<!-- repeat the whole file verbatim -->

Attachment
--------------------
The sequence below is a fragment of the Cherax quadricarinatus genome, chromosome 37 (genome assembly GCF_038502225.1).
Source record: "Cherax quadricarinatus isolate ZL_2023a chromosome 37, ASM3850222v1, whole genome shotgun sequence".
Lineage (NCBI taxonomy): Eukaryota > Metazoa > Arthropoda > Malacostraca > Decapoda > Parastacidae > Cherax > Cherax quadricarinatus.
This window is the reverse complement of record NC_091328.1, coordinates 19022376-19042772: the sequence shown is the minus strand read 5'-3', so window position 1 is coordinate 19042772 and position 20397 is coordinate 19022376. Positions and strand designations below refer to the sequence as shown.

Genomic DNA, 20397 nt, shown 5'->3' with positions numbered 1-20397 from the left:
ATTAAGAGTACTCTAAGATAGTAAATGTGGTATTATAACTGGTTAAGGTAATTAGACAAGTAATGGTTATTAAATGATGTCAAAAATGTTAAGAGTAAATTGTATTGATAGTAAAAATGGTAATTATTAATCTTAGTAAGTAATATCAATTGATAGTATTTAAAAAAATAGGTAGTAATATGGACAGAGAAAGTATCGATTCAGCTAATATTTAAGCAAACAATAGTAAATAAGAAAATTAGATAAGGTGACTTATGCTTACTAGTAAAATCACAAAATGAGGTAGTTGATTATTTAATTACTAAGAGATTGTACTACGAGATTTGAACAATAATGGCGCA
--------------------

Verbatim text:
The sequence below is a fragment of the Cherax quadricarinatus genome, chromosome 37 (genome assembly GCF_038502225.1).
Source record: "Cherax quadricarinatus isolate ZL_2023a chromosome 37, ASM3850222v1, whole genome shotgun sequence".
Lineage (NCBI taxonomy): Eukaryota > Metazoa > Arthropoda > Malacostraca > Decapoda > Parastacidae > Cherax > Cherax quadricarinatus.
This window is the reverse complement of record NC_091328.1, coordinates 19022376-19042772: the sequence shown is the minus strand read 5'-3', so window position 1 is coordinate 19042772 and position 20397 is coordinate 19022376. Positions and strand designations below refer to the sequence as shown.

Genomic DNA, 20397 nt, shown 5'->3' with positions numbered 1-20397 from the left:
ATTAAGAGTACTCTAAGATAGTAAATGTGGTATTATAACTGGTTAAGGTAATTAGACAAGTAATGGTTATTAAATGATGTCAAAAATGTTAAGAGTAAATTGTATTGATAGTAAAAATGGTAATTATTAATCTTAGTAAGTAATATCAATTGATAGTATTTAAAAAAATAGGTAGTAATATGGACAGAGAAAGTATCGATTCAGCTAATATTTAAGCAAACAATAGTAAATAAGAAAATTAGATAAGGTGACTTATGCTTACTAGTAAAATCACAAAATGAGGTAGTTGATTATTTAATTACTAAGAGATTGTACTACGAGATTTGAACAATAATGGCGCA